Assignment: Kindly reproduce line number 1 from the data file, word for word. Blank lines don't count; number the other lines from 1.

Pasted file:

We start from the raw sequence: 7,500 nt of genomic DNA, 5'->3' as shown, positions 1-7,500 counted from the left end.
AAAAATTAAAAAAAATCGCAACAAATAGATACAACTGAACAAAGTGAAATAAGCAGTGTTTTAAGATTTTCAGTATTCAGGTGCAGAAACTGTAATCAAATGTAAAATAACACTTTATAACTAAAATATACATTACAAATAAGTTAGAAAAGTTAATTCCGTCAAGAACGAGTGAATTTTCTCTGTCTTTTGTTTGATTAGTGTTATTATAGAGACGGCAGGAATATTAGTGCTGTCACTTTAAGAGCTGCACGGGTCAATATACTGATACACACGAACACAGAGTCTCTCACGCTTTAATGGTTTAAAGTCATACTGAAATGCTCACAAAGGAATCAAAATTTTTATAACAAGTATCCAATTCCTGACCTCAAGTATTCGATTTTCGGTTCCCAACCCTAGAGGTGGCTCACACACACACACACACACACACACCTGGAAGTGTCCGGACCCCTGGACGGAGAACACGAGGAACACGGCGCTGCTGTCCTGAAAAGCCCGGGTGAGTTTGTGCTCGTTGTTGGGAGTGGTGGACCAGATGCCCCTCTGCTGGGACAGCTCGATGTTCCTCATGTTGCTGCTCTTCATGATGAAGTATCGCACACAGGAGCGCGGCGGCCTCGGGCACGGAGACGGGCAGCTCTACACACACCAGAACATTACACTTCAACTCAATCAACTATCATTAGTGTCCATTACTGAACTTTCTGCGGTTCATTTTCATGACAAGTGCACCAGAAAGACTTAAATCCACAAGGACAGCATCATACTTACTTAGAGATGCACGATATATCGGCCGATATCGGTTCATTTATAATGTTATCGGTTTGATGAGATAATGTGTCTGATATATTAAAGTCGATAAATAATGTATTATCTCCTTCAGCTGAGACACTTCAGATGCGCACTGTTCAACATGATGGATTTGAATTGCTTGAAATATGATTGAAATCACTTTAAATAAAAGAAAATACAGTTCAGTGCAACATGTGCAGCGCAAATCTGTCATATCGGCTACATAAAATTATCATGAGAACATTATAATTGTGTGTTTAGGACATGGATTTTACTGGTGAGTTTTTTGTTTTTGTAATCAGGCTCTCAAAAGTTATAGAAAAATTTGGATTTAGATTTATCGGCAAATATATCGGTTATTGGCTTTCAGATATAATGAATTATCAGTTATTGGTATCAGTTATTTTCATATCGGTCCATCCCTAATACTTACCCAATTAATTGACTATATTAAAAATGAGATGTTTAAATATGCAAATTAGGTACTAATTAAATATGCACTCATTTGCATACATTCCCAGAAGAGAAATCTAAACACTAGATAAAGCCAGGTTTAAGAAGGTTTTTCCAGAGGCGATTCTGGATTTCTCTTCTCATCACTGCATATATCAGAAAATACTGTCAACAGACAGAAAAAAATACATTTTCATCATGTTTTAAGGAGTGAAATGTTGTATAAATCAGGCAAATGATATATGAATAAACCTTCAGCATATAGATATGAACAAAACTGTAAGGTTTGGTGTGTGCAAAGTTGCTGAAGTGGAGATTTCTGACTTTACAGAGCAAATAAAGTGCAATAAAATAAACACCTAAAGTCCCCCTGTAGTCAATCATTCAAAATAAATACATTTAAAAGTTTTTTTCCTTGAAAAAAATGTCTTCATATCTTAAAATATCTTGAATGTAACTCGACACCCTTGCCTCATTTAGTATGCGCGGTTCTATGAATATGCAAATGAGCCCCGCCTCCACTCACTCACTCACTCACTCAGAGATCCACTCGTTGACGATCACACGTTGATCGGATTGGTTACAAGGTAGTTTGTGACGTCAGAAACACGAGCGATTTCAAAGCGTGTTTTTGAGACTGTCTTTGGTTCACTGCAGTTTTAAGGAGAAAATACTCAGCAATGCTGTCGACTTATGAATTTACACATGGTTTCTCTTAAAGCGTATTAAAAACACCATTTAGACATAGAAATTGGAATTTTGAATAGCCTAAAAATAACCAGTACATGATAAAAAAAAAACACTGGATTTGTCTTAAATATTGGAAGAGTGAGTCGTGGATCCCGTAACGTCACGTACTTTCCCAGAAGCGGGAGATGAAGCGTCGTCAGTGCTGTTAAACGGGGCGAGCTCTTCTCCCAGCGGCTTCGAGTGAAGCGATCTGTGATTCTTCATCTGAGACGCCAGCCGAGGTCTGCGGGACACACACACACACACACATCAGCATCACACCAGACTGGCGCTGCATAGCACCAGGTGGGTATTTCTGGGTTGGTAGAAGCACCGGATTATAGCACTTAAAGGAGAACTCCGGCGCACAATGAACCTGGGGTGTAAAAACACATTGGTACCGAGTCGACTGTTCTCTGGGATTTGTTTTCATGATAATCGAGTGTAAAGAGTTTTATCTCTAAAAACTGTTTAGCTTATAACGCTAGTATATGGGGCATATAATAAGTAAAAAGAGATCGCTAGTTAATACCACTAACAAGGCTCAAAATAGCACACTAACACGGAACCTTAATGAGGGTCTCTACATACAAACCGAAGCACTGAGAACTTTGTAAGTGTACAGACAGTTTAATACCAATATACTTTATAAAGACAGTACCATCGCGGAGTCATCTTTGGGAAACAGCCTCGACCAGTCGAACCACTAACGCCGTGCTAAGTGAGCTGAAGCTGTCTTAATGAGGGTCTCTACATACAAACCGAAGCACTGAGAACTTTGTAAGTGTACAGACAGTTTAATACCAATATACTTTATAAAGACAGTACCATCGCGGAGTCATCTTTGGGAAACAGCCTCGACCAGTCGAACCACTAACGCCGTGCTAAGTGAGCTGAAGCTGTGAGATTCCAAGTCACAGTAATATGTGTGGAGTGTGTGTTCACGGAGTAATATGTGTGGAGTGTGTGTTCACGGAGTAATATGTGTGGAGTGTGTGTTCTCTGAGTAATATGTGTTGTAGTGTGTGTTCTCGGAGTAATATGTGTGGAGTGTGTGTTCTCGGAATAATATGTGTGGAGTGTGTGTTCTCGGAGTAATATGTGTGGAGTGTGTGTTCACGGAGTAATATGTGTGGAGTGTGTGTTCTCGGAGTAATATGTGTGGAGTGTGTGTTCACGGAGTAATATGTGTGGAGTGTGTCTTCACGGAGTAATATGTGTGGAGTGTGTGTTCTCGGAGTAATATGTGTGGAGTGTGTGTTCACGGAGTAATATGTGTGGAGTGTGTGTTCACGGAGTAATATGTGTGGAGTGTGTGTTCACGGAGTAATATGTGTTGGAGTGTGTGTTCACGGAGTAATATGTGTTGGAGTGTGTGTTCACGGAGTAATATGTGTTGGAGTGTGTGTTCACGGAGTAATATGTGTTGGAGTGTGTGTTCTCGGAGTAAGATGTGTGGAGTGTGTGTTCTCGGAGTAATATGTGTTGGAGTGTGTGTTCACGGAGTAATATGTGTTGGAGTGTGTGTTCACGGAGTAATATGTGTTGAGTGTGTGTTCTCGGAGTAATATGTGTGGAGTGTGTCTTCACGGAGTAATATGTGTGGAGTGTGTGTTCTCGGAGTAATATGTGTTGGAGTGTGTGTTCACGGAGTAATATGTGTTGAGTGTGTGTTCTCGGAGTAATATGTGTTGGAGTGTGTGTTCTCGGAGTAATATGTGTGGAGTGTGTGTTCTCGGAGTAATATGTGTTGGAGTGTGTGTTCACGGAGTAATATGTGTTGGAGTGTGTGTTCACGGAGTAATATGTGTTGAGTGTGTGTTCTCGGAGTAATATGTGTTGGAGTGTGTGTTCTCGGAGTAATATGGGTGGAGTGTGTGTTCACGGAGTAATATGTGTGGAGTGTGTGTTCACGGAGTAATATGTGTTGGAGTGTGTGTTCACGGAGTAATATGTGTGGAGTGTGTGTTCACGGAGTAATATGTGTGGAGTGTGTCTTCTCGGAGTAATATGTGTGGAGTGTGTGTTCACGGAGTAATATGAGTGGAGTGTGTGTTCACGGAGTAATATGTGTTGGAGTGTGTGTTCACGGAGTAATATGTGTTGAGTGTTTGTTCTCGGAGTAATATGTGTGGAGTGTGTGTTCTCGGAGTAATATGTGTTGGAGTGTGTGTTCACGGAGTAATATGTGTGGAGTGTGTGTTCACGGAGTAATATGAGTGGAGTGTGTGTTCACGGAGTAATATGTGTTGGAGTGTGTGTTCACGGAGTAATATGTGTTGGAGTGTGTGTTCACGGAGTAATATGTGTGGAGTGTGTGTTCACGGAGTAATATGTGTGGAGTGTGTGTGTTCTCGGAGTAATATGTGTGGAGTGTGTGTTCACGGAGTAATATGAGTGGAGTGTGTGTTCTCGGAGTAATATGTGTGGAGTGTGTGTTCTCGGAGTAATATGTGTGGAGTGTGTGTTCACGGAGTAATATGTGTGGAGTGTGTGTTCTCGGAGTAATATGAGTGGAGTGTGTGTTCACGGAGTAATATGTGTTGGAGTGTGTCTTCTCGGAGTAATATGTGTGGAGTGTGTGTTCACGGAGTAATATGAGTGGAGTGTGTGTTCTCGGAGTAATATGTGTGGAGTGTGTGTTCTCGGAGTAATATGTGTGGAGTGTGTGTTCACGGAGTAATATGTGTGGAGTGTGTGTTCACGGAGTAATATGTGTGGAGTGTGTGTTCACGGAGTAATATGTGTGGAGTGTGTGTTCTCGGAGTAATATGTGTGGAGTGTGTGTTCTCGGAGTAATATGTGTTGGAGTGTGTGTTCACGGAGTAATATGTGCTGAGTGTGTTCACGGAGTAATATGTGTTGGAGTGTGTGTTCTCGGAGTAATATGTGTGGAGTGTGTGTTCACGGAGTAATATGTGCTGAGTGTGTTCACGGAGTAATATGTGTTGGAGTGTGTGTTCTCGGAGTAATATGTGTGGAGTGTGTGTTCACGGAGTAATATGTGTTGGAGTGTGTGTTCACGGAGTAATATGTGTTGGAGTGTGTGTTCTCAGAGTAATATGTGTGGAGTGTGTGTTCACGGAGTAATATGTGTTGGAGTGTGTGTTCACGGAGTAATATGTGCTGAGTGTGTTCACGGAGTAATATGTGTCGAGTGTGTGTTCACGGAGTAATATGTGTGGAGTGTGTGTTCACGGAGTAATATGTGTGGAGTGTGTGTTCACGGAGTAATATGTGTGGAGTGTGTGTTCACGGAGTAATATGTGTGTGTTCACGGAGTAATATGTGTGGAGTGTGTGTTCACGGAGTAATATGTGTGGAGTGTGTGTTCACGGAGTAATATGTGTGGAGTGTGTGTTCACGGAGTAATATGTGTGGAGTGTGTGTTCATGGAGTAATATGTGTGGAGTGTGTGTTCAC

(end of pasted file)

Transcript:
We start from the raw sequence: 7,500 nt of genomic DNA, 5'->3' as shown, positions 1-7,500 counted from the left end.